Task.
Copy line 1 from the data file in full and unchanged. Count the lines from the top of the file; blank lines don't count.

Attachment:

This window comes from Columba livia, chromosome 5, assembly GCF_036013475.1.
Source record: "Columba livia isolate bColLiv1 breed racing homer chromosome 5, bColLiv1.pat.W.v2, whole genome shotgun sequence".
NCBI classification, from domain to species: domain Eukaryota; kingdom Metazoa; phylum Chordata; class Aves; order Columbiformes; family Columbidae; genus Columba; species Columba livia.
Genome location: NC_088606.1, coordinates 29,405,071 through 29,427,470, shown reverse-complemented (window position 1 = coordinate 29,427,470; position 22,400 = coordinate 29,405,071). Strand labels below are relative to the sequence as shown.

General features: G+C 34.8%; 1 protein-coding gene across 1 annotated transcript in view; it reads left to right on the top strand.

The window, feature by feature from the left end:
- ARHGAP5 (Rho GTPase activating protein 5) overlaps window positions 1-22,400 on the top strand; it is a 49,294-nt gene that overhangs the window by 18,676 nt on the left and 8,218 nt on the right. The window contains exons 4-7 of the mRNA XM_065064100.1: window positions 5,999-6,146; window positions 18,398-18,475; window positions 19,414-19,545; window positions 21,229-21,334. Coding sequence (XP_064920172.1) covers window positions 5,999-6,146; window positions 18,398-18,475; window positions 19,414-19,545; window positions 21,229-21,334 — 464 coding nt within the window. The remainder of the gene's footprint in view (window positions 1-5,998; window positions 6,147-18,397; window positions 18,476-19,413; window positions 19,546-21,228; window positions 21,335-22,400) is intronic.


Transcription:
This window comes from Columba livia, chromosome 5, assembly GCF_036013475.1.